Mice Pest Control Service

Although mice are one of the most common pests in the UK, that doesn’t make the discovery of them in your home or commercial premises any less upsetting. Even if you maintain good standards of hygiene and cleanliness in your property, mice are still able to infiltrate any building in search of food, warmth and somewhere to reproduce.

It’s vitally important that you deal with any mice problem immediately – even if you’ve only briefly spotted one – as they can multiply very quickly. Before you know it, you could have a highly unpleasant and dangerous infestation.

To help give you a better understanding about these sneaky rodents, DALPEST experts have collated everything you need to know about pest mice – including the signs of a mice infestation, tips to avoid them entering your property, and what to do if you suspect you have a problem.

Mice are present all year round and can sneak their way into your property at any time. However, due to the colder weather between autumn and spring, mice are more likely to seek out warmth and food in homes, buildings, sheds, loft spaces and cavity walls during these seasons.

  • Mouse droppings: These can be found anywhere, but are more likely to be located around food packaging, drawers, cupboards, cabinets, and under the sink. Mouse droppings are oval-shaped, black in colour when dry, and between 3-6mm long.
  • Nesting material: If you discover areas of shredded paper, fabric, wool or similar materials, it’s likely these have been caused by mice trying to set up home in your property.
  • Chew marks: Any signs of chewing on furniture and food packaging is an indicator that mice are present and attempting to make your house their home.
  • Holes: New small holes appearing in walls and floors is a sign that mice have been in the property.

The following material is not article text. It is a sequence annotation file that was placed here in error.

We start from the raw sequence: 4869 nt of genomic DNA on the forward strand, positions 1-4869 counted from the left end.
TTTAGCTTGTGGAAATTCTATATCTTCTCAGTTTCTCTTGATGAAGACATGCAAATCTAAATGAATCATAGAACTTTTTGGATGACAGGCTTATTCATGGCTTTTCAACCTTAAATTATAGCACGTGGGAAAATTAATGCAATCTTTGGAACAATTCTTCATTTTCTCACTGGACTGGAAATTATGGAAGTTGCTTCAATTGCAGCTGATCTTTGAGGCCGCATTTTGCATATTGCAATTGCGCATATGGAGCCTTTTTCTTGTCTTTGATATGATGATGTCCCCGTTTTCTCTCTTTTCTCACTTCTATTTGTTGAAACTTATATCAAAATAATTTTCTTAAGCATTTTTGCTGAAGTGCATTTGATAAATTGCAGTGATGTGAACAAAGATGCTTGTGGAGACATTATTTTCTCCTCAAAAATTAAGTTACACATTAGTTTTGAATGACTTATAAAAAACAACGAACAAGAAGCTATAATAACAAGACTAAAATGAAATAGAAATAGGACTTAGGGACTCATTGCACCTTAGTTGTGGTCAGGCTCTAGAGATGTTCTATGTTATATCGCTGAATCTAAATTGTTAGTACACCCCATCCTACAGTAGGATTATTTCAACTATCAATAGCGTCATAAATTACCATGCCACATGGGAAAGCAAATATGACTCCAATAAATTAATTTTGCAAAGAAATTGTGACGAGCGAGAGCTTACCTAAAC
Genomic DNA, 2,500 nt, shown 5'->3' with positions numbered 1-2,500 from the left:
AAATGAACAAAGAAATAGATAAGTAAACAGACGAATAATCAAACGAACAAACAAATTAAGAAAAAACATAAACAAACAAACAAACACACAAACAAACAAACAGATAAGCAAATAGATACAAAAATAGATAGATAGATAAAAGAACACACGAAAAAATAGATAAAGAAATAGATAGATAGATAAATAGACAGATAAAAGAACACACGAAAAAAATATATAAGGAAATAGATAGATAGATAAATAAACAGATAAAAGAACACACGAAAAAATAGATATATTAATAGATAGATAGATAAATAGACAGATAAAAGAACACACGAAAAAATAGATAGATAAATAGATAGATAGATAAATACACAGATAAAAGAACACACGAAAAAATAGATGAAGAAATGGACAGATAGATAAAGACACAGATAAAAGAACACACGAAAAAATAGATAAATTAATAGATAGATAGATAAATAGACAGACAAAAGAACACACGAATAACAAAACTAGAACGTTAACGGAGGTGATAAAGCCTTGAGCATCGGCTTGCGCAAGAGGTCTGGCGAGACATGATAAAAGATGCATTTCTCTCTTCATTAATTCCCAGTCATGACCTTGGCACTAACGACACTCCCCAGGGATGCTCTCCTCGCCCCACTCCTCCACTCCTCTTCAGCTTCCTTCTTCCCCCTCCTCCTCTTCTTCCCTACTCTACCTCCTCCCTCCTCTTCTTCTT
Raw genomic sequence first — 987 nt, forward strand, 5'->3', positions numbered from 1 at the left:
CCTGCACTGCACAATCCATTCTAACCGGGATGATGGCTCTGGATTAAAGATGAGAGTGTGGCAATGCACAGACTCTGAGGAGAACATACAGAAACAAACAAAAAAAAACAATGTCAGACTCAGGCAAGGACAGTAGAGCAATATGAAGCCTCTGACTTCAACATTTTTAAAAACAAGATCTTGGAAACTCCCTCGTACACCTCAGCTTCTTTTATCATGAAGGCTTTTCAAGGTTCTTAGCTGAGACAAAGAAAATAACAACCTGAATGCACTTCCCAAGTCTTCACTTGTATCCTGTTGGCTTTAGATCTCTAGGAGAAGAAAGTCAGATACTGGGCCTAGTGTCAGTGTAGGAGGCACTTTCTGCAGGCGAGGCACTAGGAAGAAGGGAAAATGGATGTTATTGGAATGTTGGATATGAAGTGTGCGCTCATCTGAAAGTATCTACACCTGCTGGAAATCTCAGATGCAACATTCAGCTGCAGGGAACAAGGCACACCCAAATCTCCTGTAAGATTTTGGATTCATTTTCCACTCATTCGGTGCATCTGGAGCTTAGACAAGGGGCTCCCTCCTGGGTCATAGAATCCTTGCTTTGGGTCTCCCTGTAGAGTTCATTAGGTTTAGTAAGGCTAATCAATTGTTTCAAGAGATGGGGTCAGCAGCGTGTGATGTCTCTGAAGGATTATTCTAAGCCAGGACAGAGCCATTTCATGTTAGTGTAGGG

• Stale smells: Notice an unpleasant, musty ammonia smell similar to urine emanating from hidden areas like cupboards and cabinets? Unfortunately, that’s the distinctive scent mice produce.

How DALPEST deal with mice

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Trap Boxes

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Proofing measures

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Education on prevention

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Rodenticides

Similar to our rat pest control tactics, when it comes to safely and efficiently removing mice from your property – and preventing them from reappearing – we follow the principles of Integrated Pest Management (IPM) and Risk Hierarchy.

In other words, we believe prevention is better than the cure. This means rodenticides are used as a last option to remove the mice once we have assessed the size and extent of the infestation.

What to do if you suspect you have a mice problem

If you have seen mice darting around inside or outside your property, or have noted signs indicating they could be present, these are the three steps you should take:

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British Pest Control Association (BPCA) members

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Highly-skilled, experienced pest control technicians

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100% child, pet and environment friendly

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Education, not just eradication